Starbucks Shares Lessons of Going Mobile
An Android app and the ability to order a drink from a mobile phone are coming soon, an executive from Starbucks said as he shared lessons and tips from his company's experience offering mobile applications.
Starbucks claims to have developed the very first iPhone app, which was an alert that people using the first iPhone received showing the name of the song playing in a Starbucks store when they walked in, said K.C. MacLaren, director of mobile and emerging platforms at Starbucks. He spoke at the Mobile Northwest conference on Monday in Seattle.
Since then, Starbucks has offered mobile apps to iPhone and BlackBerry users that let people manage their Starbucks cards and pay for drinks in the stores. The in-store payment service has handled millions of transactions, MacLaren said.
Apps for Android phones are "in process," he said. The platform presents challenges because it supports multiple screen resolutions and sizes, and users have various versions of the operating system, he said.
One of the most common questions he gets is: When will Starbucks let people order drinks from their phones? MacLaren said that the capability is coming in some form. "We know how to do it, the question is: Does it create the behavior in the customer we really want?" he said.
There's been a "lively debate" over offering the capability, he said. It could encourage some people to buy a drink when they'd otherwise walk away because of a long line, but it could also annoy people who are waiting in line when they see people head to the front of the line to pick up a pre-ordered drink, he said. People might order a drink from their phone but arrive to the store late and complain that their drink is cold. "We'll try something with it. Stay tuned," he said.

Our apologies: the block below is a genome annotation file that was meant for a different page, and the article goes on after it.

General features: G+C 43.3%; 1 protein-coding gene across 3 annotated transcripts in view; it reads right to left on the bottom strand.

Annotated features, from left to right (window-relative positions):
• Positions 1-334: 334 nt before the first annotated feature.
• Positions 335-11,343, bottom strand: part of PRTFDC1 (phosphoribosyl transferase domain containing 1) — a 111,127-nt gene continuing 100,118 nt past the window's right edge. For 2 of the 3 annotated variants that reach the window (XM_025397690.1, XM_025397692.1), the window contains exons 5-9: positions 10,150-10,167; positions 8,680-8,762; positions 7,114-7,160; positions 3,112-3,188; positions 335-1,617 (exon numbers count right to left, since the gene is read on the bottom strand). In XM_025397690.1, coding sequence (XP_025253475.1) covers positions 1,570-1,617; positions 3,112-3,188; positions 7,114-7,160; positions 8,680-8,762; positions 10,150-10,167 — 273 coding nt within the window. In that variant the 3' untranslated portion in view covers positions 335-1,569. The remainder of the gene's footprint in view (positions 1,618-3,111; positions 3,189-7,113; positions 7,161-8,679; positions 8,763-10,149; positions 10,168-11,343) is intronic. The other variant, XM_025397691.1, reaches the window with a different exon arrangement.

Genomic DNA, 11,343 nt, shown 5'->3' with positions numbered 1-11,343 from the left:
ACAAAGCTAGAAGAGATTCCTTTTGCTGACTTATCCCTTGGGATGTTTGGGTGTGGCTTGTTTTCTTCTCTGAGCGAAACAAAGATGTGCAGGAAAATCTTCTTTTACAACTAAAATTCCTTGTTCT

MacLaren shared some tips from his company's experience building mobile apps. He suggests offering information that's particularly useful to mobile users. "There's nothing wrong with telling your story but you can't just take your website and stick it on the phone. There's a different use case than on your laptop," he said.
For instance, mobile users don't simply want to see a list of stores. They want to see stores that have drive-through windows or those that are open, he said.
IPads are an entirely separate category. "IPads are not mobile. You can't scan it and pay," he said. He thinks iPads are an important segment but they should be served differently from a mobile phone, he said.
He advised companies that are building mobile apps to think carefully about measuring usage. Starbucks has discovered that it cannot predict how people will use apps and that being able to collect data about usage is key in order to learn about what people want. It will often launch one new feature and find 10 ways to measure its usage.
Starbucks also recommends considering different ways to test applications. Starbucks has faced challenges testing features like mobile payment. "Once you put an app in the store, a zillion people have access to it. You can't just say I want to try this segment," he said. To test out the mobile payment feature, Starbucks decided to release an app with many functions that would appeal broadly and say that the payment feature would be available only to visitors to 16 specific stores.
In addition to Android and mobile ordering, Starbucks thinks that the next step for mobile apps are features that help consumers interact with each other. "There's us to you and you to us and the third generation will be how do consumers interact with each other around our brand. That's where the power will be," he said.